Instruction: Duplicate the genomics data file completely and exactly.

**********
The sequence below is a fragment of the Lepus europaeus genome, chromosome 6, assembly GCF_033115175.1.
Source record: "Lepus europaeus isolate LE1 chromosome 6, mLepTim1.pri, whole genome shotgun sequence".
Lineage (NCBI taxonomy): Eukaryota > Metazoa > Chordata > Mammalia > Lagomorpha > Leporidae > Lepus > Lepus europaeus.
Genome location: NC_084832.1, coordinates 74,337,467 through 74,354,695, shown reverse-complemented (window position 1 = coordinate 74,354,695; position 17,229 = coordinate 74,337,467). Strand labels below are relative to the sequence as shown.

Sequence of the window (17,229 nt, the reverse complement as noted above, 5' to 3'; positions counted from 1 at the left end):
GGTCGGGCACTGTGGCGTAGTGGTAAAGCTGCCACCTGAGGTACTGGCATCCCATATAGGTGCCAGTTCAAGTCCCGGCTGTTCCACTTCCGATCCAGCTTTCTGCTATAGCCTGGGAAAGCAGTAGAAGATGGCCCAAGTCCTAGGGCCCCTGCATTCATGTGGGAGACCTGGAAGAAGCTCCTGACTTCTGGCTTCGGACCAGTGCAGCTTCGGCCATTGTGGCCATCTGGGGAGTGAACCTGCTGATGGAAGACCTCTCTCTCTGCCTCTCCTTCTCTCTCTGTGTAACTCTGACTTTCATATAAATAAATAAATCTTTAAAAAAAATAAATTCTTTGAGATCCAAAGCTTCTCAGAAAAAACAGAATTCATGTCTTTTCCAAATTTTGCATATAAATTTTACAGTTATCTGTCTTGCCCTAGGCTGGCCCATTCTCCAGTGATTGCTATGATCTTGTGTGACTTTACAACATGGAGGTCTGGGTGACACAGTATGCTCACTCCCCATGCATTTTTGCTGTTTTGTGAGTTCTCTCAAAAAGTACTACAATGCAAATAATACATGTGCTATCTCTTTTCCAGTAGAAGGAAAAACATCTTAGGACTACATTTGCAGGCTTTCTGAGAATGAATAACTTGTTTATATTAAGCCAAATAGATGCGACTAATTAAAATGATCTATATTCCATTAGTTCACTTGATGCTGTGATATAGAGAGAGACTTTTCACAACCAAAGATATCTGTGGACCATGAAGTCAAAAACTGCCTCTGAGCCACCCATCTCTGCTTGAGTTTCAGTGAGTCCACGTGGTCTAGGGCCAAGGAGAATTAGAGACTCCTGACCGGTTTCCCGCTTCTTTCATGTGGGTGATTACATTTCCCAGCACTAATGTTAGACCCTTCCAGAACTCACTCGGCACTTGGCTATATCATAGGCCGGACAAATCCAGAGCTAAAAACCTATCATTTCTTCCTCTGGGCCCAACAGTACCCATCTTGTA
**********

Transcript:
The sequence below is a fragment of the Lepus europaeus genome, chromosome 6, assembly GCF_033115175.1.
Source record: "Lepus europaeus isolate LE1 chromosome 6, mLepTim1.pri, whole genome shotgun sequence".
Lineage (NCBI taxonomy): Eukaryota > Metazoa > Chordata > Mammalia > Lagomorpha > Leporidae > Lepus > Lepus europaeus.
Genome location: NC_084832.1, coordinates 74,337,467 through 74,354,695, shown reverse-complemented (window position 1 = coordinate 74,354,695; position 17,229 = coordinate 74,337,467). Strand labels below are relative to the sequence as shown.

Sequence of the window (17,229 nt, the reverse complement as noted above, 5' to 3'; positions counted from 1 at the left end):
GGTCGGGCACTGTGGCGTAGTGGTAAAGCTGCCACCTGAGGTACTGGCATCCCATATAGGTGCCAGTTCAAGTCCCGGCTGTTCCACTTCCGATCCAGCTTTCTGCTATAGCCTGGGAAAGCAGTAGAAGATGGCCCAAGTCCTAGGGCCCCTGCATTCATGTGGGAGACCTGGAAGAAGCTCCTGACTTCTGGCTTCGGACCAGTGCAGCTTCGGCCATTGTGGCCATCTGGGGAGTGAACCTGCTGATGGAAGACCTCTCTCTCTGCCTCTCCTTCTCTCTCTGTGTAACTCTGACTTTCATATAAATAAATAAATCTTTAAAAAAAATAAATTCTTTGAGATCCAAAGCTTCTCAGAAAAAACAGAATTCATGTCTTTTCCAAATTTTGCATATAAATTTTACAGTTATCTGTCTTGCCCTAGGCTGGCCCATTCTCCAGTGATTGCTATGATCTTGTGTGACTTTACAACATGGAGGTCTGGGTGACACAGTATGCTCACTCCCCATGCATTTTTGCTGTTTTGTGAGTTCTCTCAAAAAGTACTACAATGCAAATAATACATGTGCTATCTCTTTTCCAGTAGAAGGAAAAACATCTTAGGACTACATTTGCAGGCTTTCTGAGAATGAATAACTTGTTTATATTAAGCCAAATAGATGCGACTAATTAAAATGATCTATATTCCATTAGTTCACTTGATGCTGTGATATAGAGAGAGACTTTTCACAACCAAAGATATCTGTGGACCATGAAGTCAAAAACTGCCTCTGAGCCACCCATCTCTGCTTGAGTTTCAGTGAGTCCACGTGGTCTAGGGCCAAGGAGAATTAGAGACTCCTGACCGGTTTCCCGCTTCTTTCATGTGGGTGATTACATTTCCCAGCACTAATGTTAGACCCTTCCAGAACTCACTCGGCACTTGGCTATATCATAGGCCGGACAAATCCAGAGCTAAAAACCTATCATTTCTTCCTCTGGGCCCAACAGTACCCATCTTGTA